A Combat-Effective System with a Rich History: Aikido Shudokan
Shudokan Aikido, also known as Yoshinkan Aikido, is a dynamic and combat-effective system of throwing, joint-locks, strikes, and pinning techniques. It emphasizes practical efficiency and is often used to train women and anti-riot teams of the Tokyo Metropolitan Police. Unlike other forms of martial arts, there are no tournaments, and it is not considered a sport.
The Lineage of Aikido Shudokan
Aikido Shudokan has a clear lineage to traditional Aikido. The founder of Aikido, Ueshiba Morihei, was a student of Takeda Sokaku. One of Ueshiba’s prominent students, Shioda Gozo, founded the Yoshinkan style of Aikido. In the mid-1950s, after the ban on martial arts was lifted, Shioda became the first person to demonstrate Aikido to the general public at a post-war demonstration of budo attended by around 15,000 people. Shioda won the award for the most outstanding demonstration among almost 150 others, and soon after established the Yoshinkan. In 1961, Shioda became the first person to be awarded a 9th dan rank by Ueshiba.
The Introduction of Aikido Shudokan to Malaysia
In the late 1950s, a young Malaysian named Thamby Rajah moved to Japan to learn the art of Judo. He had already trained in gymnastics and some Ju-Jitsu. Thamby Rajah trained for a year at the Kodokan under world-renowned teachers Haruyoshi Ichijima and Kyuzo Mifune, becoming the first Malaysian to attain the rank of Shodan in Judo. During his time in Japan, Thamby Rajah chanced upon some senior Judo students practicing unfamiliar techniques. Upon asking where they learned such techniques, they revealed they were studying Aikido under Shioda of the Yoshinkan.
Before his year at the Kodokan was up, Thamby Rajah visited the Yoshinkan himself and decided he would soon return to study this art. In the late 1950s, Thamby Rajah returned to Japan and under Shioda’s tutelage, he attained Shodan in Yoshinkan Aikido. He then returned to Malaysia as the first Malaysian with a Shodan in both Aikido and Judo. He set up his first school under the name of Shudokan, a name given to him by Shioda. This was the first Aikido dojo in Malaysia and one of the first Yoshinkan Dojos outside of Japan.
The Misconception of Aikido Shudokan as the “Soft” Version
A common misconception is that Aikido Shudokan is the “soft” version of Yoshinkan Aikido. This is not accurate as both styles share the same techniques and principles. However, Aikido Shudokan places more emphasis on the practical application of techniques, which may give the impression of being “softer” than Yoshinkan Aikido.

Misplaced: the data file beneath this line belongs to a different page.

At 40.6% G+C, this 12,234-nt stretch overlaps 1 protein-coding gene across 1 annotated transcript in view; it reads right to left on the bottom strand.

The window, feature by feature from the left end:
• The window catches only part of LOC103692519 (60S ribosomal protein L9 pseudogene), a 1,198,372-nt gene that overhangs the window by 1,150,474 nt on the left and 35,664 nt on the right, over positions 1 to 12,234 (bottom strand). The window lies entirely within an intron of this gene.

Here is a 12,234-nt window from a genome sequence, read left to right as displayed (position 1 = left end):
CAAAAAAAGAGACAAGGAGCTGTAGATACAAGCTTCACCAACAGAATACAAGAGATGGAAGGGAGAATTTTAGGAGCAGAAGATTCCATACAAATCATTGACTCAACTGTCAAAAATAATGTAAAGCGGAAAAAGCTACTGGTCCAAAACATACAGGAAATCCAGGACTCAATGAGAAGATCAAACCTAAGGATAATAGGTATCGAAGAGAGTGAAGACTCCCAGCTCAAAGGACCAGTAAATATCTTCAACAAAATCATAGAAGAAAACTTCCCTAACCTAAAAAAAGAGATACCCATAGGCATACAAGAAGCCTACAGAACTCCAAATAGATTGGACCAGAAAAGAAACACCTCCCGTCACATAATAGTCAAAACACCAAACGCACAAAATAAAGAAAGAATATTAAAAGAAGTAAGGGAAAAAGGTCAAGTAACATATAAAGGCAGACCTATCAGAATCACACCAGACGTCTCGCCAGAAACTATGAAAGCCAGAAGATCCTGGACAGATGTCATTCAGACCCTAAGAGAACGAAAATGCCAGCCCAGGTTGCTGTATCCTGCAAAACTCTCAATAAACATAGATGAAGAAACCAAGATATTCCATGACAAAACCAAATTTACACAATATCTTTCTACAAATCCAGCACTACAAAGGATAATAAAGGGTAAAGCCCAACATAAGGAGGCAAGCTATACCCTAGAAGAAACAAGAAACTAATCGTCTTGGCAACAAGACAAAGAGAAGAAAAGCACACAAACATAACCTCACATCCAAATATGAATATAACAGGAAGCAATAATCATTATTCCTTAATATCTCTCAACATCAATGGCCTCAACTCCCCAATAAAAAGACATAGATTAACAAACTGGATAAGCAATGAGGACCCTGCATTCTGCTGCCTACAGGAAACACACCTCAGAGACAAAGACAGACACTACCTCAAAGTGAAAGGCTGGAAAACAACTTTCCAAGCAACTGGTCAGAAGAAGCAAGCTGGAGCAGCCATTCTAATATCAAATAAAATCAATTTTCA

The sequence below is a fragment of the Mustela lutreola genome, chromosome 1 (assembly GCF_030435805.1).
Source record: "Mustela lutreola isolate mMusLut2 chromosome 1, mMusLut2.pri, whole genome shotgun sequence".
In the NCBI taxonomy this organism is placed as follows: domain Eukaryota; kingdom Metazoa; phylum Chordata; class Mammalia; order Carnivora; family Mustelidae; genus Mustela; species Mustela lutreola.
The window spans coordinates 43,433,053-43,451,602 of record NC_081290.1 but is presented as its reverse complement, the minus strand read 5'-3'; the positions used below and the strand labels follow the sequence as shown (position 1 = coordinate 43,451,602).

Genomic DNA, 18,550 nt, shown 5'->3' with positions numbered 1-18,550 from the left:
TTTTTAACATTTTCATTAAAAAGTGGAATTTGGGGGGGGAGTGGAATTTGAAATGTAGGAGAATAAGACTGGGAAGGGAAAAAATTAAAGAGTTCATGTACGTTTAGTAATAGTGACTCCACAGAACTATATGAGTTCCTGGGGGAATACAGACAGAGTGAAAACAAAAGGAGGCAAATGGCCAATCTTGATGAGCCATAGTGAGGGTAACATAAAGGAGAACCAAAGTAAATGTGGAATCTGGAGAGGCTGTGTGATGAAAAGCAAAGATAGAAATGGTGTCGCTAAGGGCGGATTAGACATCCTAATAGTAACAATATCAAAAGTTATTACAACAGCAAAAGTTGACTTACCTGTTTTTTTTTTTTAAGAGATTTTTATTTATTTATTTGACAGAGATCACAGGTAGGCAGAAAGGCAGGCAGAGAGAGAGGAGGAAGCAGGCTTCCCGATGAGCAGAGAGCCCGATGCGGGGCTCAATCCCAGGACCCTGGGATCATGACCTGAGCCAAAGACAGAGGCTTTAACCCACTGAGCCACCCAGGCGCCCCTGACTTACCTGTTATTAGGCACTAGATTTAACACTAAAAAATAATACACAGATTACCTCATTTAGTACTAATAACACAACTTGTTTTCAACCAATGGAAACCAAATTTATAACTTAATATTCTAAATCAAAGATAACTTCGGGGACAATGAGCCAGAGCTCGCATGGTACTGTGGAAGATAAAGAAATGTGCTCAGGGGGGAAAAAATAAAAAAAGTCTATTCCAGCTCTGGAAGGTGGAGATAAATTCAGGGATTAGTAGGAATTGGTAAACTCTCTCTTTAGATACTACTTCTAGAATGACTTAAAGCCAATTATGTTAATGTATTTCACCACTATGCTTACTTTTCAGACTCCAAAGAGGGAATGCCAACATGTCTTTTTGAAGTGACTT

Benefits of Practicing Aikido Shudokan
Practicing Aikido Shudokan can have numerous benefits for both the body and mind. It can improve strength, flexibility, balance, and coordination, while also promoting relaxation and reducing stress. Aikido Shudokan also emphasizes the development of self-discipline, respect for others, and a peaceful attitude.
In conclusion, the history of Aikido Shudokan is an intriguing story of the development of martial arts and its influence beyond its country of origin. It started with the founder of Aikido, Ueshiba Morihei, and his student, Shioda Gozo, who later founded the Yoshinkan style of Aikido. This style emphasizes practical efficiency and is used to train women and anti-riot teams of the Tokyo Metropolitan Police.
The story then leads to the establishment of the first Aikido dojo in Malaysia by Thamby Rajah, who had trained under Shioda and was the first Malaysian with a shodan in both Aikido and Judo. The dojo was named Shudokan, after the style of Aikido practiced by Thamby Rajah.
Today, Aikido Shudokan continues to have a strong presence in Malaysia, with several dojos across the country. It has also spread to other countries, including Australia, New Zealand, and Singapore.
While it may not be classified as a sport and there are no tournaments, Aikido Shudokan is still an effective martial art that emphasizes practicality and efficiency in self-defense. Its techniques are dynamic and combat-effective, making it a valuable skill for anyone interested in martial arts or self-defense.
Overall, the history of Aikido Shudokan is a testament to the enduring legacy of martial arts and its ability to transcend borders and cultures. Through its development, we can see how martial arts continue to evolve and adapt to meet the needs of its practitioners, and how it can have a positive impact on individuals and communities around the world.